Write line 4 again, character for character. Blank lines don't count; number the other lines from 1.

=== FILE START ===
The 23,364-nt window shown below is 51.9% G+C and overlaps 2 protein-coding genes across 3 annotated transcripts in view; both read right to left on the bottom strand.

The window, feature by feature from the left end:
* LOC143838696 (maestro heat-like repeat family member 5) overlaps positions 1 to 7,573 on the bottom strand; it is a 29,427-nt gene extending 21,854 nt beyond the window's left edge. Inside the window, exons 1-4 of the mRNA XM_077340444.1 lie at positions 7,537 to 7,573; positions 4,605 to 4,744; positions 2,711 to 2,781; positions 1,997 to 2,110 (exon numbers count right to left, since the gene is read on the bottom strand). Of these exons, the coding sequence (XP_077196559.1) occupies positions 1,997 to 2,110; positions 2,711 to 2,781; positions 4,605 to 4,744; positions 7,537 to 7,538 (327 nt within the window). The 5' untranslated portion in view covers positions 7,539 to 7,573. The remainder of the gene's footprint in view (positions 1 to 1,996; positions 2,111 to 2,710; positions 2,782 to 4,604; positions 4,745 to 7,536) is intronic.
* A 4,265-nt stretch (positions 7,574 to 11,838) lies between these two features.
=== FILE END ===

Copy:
* A 4,265-nt stretch (positions 7,574 to 11,838) lies between these two features.